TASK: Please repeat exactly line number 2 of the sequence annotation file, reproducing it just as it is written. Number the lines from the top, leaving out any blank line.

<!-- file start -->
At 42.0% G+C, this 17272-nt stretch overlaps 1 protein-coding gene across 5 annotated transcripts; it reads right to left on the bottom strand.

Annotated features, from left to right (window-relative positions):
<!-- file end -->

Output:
Annotated features, from left to right (window-relative positions):